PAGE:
WHEN Roe vs. Wade came down in 1973, holding that women had a fundamental right of access to abortion, its opponents launched two offensives that persist to this day.
The first was to appoint to the Supreme Court conservative justices who would overrule Roe, leaving the controversy to the winds of politics rather than law. The second was to enact legislation cutting back on abortion rights as much as possible.
Roe opponents have won some skirmishes, but so far they are still losing the war. For the anti-abortion movement, Monday's Supreme Court decision in the Pennsylvania abortion case was a rout.
In Planned Parenthood vs. Casey, the court upheld some but not all provisions of a law designed to make obtaining an abortion more time-consuming and expensive but not to prevent or prohibit it.
The court upheld a law requiring doctors to give a woman seeking an abortion a litany of facts about her fetus and about the alternatives to abortion -- a warning about the consequences of exercising her rights.
It also upheld a requirement that a woman wait 24 hours after hearing this information before going ahead with an abortion, a requirement that a detailed record of the abortion be kept and a requirement that when a minor seeks an abortion, her parents or a court be notified.
But the court drew the line at a requirement that a married woman certify to her doctor that she has told her husband she is seeking an abortion. It held that, in the late 20th century, husbands are not their wives' keepers and may not be given veto power over pregnancies.
True, this holding cuts back on some post-Roe decisions, giving the states greater leeway than they have had in recent years to impose added delay, cost, discomfort and inconvenience on a woman's effort to obtain an abortion.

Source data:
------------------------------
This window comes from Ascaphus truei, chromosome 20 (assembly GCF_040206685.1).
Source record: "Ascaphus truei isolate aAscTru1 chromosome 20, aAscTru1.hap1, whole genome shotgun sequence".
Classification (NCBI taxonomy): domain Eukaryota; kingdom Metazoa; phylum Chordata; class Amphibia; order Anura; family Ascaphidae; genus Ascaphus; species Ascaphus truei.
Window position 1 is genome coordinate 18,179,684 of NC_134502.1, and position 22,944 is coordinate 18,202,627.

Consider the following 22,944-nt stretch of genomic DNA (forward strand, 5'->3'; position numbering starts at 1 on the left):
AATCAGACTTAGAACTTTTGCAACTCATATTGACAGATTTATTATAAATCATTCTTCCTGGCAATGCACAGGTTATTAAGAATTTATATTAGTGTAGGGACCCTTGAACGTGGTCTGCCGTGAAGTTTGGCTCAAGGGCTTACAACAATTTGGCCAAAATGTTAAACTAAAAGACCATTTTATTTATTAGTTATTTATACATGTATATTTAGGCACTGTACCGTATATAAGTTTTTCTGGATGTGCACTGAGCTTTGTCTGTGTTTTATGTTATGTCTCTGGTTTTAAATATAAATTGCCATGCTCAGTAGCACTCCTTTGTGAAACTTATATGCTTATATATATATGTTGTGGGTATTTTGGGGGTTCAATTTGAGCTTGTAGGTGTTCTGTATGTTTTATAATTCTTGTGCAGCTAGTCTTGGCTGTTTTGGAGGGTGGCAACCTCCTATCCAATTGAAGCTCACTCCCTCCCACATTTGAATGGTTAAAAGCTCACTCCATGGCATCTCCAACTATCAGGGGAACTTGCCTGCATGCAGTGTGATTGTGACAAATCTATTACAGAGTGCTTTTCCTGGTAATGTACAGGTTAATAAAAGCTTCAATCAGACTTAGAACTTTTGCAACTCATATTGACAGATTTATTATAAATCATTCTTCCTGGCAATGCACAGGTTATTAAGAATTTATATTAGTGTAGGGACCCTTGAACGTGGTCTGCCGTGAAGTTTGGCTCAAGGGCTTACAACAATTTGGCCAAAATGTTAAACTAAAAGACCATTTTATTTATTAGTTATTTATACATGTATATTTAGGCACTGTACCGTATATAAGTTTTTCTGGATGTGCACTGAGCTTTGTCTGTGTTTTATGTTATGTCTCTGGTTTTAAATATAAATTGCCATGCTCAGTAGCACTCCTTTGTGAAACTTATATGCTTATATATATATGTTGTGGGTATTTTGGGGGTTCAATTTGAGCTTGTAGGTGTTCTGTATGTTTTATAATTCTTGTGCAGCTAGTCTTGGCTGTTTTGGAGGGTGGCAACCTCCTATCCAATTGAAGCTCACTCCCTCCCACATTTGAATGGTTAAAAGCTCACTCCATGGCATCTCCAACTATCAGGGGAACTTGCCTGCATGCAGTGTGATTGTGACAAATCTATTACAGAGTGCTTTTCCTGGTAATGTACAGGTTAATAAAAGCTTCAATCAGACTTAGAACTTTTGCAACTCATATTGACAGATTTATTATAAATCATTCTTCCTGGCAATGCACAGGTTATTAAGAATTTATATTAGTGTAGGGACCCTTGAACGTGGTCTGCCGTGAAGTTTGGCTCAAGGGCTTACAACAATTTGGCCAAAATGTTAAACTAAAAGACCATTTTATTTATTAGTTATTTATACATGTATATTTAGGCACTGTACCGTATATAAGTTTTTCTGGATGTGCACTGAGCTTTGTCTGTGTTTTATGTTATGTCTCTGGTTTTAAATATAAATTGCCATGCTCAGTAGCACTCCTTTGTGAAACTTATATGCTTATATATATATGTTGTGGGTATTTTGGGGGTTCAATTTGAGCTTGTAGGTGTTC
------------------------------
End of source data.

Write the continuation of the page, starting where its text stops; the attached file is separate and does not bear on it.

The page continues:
But, crucially, the court ringingly reaffirmed the core of Roe. It reaffirmed that the ultimate decision-making authority about whether to continue or end a pregnancy must rest with a pregnant woman, at least throughout the greater part of the pregnancy before the fetus is "viable" -- capable of living outside the womb.
The court deemed this decision a matter of protected constitutional liberty -- the freedom to make our most personal and intimate choices for ourselves rather than have them dictated to us by the state.
If Roe was thus reaffirmed, how did the court manage to uphold so much of Pennsylvania's law?
It split the world of abortion regulation in two. After Monday's decision, abortion still may not be made a crime. No woman seeking an abortion may be sent to jail or relegated to butchery in back-alley botch jobs.
Nor may a state place any other "undue burden" or "substantial obstacle" in the path of a woman seeking an abortion.
But if criminal penalties and husbands' vetoes are out, states are now free to impose some hassles and headaches on women seeking abortions. Future cases will turn on the degree of burden imposed -- has the state made abortion nearly impossible or merely less convenient?
But the decision ties the hands of any state that might otherwise have tried to eliminate abortion altogether.
At least for now. At least as long as Justice Harry A. Blackmun, 83, remains on the court.
For the reaffirmation of Roe, it is crucial to note, was decided by a vote of only 5-4. Justice Blackmun, author of the landmark Roe decision, has endured hate mail and buckshot for his efforts.
Term after term during nearly 12 years of the Reagan and Bush administrations, he has waited to see whether new appointments to five vacancies would undo his handiwork.
Writing separately, Justice Blackmun praised the "act of personal courage and constitutional principle" embodied in the joint opinion of Sandra Day O'Connor, Anthony Kennedy and David Souter, which was crucial, along with his and Justice John Paul Stevens' votes, to the outcome.
But in an extraordinary personal afterword, Justice Blackmun noted: "I am 83 years old. I cannot remain on this court forever, and when I step down, the confirmation process for my successor may well focus on the issue before us today."
In other words, Roe and its vision of personal liberty is but one vote away from the overruling its opponents have long sought.
The four dissenters (who agreed with its result insofar as it upheld the Pennsylvania restrictions) were Chief Justice William H. Rehnquist and Justice Byron White, the original dissenters in Roe, as well as Justice Antonin Scalia and the newest justice, Clarence Thomas.
These four justices would overrule Roe root and branch and remit abortion regulation entirely to the political process, accepting as constitutional whatever patchwork of results might follow. And they would need only one vote to do it.